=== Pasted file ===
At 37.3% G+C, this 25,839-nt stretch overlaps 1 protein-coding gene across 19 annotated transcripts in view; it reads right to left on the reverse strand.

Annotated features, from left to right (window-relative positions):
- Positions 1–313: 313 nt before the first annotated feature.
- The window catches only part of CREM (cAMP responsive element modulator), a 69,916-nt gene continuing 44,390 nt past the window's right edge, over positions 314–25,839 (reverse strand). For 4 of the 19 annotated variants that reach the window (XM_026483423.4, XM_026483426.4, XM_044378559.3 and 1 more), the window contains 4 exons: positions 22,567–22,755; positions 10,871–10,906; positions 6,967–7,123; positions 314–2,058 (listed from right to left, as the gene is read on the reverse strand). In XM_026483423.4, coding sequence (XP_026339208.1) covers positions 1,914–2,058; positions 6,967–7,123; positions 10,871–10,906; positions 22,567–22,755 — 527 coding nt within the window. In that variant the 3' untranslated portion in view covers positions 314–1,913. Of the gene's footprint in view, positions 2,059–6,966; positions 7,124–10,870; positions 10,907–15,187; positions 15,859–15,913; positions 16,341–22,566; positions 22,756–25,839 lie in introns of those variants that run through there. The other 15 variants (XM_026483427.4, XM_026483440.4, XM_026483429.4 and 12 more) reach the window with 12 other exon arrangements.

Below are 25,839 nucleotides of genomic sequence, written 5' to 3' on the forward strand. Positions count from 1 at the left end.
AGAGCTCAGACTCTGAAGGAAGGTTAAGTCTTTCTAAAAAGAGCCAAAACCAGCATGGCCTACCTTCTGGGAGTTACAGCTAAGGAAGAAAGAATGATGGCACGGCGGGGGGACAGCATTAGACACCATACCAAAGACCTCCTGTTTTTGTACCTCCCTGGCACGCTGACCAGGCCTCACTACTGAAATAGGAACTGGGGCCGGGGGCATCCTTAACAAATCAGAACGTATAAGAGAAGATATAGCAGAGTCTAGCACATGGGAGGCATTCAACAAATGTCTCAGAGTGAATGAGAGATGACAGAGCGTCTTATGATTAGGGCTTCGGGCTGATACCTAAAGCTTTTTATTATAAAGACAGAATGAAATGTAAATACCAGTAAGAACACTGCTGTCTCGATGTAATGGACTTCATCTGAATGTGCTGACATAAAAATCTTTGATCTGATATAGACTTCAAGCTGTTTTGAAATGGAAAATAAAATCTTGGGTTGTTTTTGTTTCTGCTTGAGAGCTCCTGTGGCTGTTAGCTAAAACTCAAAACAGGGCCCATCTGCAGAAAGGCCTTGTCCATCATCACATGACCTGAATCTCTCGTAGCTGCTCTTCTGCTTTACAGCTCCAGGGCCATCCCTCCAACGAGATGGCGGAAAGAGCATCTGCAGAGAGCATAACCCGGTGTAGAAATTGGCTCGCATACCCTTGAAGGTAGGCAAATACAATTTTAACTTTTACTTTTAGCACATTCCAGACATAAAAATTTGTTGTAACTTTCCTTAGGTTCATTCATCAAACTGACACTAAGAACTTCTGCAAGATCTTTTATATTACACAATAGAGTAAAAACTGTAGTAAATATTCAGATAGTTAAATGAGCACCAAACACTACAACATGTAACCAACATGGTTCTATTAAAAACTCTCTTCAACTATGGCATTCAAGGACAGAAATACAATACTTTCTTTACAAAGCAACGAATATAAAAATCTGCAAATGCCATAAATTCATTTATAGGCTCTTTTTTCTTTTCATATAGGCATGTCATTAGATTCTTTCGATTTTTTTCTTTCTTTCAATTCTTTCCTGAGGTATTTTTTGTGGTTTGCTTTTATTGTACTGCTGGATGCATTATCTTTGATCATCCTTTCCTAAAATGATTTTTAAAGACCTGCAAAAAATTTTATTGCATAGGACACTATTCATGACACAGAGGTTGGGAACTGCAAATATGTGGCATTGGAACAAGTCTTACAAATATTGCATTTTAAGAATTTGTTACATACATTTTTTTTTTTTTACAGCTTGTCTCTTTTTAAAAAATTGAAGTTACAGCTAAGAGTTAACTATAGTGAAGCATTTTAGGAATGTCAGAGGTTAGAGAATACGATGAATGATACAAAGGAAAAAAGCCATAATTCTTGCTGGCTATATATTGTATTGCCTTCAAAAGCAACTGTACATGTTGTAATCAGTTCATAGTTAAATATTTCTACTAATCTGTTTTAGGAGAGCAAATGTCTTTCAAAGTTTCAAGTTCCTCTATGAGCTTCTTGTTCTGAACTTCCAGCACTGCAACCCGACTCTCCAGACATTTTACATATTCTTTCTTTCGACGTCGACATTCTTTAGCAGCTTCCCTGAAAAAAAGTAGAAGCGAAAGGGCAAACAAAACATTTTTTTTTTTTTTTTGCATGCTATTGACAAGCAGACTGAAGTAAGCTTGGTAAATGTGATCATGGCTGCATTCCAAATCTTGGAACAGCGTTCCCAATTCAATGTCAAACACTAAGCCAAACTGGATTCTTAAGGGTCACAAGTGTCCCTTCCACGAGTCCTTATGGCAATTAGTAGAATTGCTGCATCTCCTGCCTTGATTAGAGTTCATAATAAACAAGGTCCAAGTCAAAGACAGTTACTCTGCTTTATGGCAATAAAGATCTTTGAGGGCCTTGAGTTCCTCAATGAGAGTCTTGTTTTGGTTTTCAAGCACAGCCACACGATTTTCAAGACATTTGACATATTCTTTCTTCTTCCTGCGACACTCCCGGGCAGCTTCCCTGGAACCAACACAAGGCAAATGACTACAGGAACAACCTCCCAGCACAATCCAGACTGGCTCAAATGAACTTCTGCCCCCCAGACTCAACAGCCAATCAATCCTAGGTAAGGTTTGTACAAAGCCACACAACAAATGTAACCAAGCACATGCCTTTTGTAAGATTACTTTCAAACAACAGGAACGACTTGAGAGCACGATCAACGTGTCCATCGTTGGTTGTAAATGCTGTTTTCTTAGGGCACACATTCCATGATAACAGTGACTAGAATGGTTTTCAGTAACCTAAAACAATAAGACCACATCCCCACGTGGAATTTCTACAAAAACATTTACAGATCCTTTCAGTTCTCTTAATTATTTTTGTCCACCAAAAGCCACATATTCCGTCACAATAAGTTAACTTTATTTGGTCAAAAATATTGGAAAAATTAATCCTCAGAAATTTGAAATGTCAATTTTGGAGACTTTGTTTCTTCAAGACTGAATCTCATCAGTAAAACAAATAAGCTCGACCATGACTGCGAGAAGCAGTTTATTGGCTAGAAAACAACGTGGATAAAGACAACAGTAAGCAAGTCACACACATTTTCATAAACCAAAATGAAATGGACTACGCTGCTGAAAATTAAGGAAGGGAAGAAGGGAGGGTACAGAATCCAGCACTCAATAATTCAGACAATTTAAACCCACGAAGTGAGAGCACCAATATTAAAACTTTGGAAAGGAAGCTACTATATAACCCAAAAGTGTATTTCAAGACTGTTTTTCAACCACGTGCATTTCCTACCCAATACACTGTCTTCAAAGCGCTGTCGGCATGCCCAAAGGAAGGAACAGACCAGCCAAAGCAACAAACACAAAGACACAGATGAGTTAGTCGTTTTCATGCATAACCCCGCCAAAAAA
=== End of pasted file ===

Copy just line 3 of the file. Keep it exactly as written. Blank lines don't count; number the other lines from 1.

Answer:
- Positions 1–313: 313 nt before the first annotated feature.